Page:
Möbius symmetry, the topological phenomenon that yields a half-twisted strip with two surfaces but only one side, has been a source of fascination since its discovery in 1858 by German mathematician August Möbius. As artist M.C. Escher so vividly demonstrated in his "parade of ants," it is possible to traverse the "inside" and "outside" surfaces of a Möbius strip without crossing over an edge. For years, scientists have been searching for an example of Möbius symmetry in natural materials without any success. Now a team of scientists has discovered Möbius symmetry in metamaterials – materials engineered from artificial "atoms" and "molecules" with electromagnetic properties that arise from their structure rather than their chemical composition.
Xiang Zhang, a scientist with the U.S. Department of Energy's Lawrence Berkeley National Laboratory (Berkeley Lab) and a professor at the University of California (UC) Berkeley, led a study in which electromagnetic Möbius symmetry was successfully introduced into composite metamolecular systems made from metals and dielectrics. This discovery opens the door to finding and exploiting novel phenomena in metamaterials.
"We have experimentally observed a new topological symmetry in electromagnetic metamaterial systems that is equivalent to the structural symmetry of a Möbius strip, with the number of twists controlled by sign changes in the electromagnetic coupling between the meta-atoms," Zhang says.
While some symmetries, such as spatial geometries, are easily observed, others, such as optical symmetries, may be hidden. A powerful investigative tool for uncovering hidden symmetries is a general phenomenon known as "degeneracy." For example, the energy level degeneracy of an atom in a crystal is correlated with the crystal symmetry. A three-body system, like a trimer, can be especially effective for studying the correlation between degeneracy and symmetry because, although it is a relatively simple system, it reveals a rich spectrum of phenomena.
"The unique properties of a three-body system make experimental investigations of hidden symmetries possible," says Chih-Wei Chang, a former post-doc in Zhang's group and the lead author of the paper in Physical Review Letters, says. "Intrigued by the extraordinary engineering flexibilities of metamaterials, we decided to investigate some non-trivial symmetries hidden beneath these metamolecules by studying their degeneracy properties"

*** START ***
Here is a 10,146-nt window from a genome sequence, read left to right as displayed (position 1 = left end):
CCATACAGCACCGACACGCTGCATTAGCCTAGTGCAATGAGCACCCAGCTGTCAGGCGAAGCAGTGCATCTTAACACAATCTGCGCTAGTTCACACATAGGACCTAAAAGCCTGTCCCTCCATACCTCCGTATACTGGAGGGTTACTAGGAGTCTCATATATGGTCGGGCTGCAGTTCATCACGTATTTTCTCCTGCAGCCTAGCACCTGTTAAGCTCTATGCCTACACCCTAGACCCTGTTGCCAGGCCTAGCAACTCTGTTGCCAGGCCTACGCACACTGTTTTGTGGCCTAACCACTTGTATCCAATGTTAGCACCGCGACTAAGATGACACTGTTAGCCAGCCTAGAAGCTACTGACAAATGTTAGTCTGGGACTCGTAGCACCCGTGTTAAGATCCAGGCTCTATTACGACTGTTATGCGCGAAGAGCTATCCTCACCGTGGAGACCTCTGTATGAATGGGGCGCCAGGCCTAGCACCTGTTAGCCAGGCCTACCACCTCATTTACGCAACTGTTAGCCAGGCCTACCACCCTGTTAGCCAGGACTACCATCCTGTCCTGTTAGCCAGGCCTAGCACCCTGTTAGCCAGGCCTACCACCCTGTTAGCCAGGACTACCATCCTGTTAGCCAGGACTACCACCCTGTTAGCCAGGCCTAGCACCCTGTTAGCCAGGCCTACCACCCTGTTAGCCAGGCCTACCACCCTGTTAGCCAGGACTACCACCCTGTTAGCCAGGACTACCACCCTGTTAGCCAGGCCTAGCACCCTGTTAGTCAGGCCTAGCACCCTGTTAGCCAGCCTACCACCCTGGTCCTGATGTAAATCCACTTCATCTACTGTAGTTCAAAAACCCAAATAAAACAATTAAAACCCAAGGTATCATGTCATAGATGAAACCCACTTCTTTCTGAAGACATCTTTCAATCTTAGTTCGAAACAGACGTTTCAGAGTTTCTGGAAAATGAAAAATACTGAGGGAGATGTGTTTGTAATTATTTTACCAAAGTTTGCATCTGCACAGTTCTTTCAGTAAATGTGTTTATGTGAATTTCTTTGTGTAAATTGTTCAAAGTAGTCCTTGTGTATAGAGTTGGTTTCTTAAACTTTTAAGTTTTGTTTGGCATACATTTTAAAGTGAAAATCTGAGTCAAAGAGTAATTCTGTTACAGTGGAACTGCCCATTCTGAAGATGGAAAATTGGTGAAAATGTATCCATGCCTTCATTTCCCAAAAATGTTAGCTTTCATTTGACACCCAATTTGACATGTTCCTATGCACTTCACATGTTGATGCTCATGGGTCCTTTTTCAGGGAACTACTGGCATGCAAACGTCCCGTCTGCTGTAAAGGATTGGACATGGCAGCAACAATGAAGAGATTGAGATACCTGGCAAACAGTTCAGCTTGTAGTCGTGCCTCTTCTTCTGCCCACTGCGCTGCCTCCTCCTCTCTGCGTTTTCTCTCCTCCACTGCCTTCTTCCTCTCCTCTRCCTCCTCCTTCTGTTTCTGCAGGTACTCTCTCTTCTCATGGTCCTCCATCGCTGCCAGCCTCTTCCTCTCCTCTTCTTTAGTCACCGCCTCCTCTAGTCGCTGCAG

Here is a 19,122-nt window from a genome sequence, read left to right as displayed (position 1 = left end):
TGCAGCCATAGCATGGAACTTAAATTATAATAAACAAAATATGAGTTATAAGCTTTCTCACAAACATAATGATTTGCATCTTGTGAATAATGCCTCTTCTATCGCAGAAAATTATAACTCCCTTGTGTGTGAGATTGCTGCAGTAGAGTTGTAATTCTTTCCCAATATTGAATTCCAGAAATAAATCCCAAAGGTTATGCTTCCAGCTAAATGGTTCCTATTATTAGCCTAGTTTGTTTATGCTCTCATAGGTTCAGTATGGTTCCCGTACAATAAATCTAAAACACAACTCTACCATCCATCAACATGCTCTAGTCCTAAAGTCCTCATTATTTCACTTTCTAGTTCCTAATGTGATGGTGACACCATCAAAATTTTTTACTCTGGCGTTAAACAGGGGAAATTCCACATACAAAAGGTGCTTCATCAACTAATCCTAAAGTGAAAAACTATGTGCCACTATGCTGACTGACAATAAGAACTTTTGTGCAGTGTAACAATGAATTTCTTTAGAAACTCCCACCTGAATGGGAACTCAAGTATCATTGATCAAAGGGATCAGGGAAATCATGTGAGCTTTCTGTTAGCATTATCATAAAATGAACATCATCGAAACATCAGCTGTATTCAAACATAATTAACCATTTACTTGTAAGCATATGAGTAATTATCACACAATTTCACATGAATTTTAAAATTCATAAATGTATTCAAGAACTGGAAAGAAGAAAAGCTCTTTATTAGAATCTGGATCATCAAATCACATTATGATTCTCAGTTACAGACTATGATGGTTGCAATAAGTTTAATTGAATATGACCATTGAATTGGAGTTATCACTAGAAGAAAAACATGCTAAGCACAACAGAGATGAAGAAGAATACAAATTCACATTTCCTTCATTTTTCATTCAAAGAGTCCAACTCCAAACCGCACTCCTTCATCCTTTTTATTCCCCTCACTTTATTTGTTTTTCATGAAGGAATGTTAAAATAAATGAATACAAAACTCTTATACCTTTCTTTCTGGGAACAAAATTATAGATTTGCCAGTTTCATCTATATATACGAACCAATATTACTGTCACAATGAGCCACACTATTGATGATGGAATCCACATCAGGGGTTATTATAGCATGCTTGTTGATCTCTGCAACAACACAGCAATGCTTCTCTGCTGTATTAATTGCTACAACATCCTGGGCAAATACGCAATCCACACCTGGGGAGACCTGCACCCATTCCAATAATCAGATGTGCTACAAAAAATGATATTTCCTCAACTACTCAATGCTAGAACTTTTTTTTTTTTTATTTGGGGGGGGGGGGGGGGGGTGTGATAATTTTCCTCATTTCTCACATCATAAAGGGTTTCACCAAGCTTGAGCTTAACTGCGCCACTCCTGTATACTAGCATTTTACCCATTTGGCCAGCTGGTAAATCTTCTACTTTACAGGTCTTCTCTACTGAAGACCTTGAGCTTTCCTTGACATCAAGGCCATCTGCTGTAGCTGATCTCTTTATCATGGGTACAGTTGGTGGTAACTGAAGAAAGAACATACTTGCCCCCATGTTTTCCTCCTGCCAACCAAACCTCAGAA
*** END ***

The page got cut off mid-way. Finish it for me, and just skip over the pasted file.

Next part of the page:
The authors tested their metamaterials for hidden symmetry by shining a light and monitoring the optical resonances. The resulting resonant frequencies revealed that degeneracy is kept even when the coupling constants between meta-atoms flip signs.
"Because degeneracy and symmetry are always correlated, there must be some symmetry hidden beneath the observed degeneracy" says Chang.
The researchers showed that whereas trimer systems with uniform negative (or positive) coupling signs could be symbolized as an equilateral triangle, trimer systems with mixed signs of couplings could only be symbolized as a Möbius strip with topological C3 symmetry. Furthermore, in other metamolecular systems made of six meta-atoms, the authors demonstrated up to three Möbius twists.
Says Chang, now a faculty member at National Taiwan University in Taipei, "When going from natural systems to artificial meta-atoms and metamolecules, we can expect to encounter phenomena far beyond our conventional conceptions. The new symmetries we find in metamaterials could be extended to other kinds of artificial systems, such as Josephson junctions, that will open new avenues for novel phenomena in quantum electronics and quantum optics." ###
This research was supported by the DOE Office of Science and by the NSF's Nano-scale Science and Engineering Center.
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Contact: Lynn Yarris email@example.com 510-486-5375 DOE/Lawrence Berkeley National Laboratory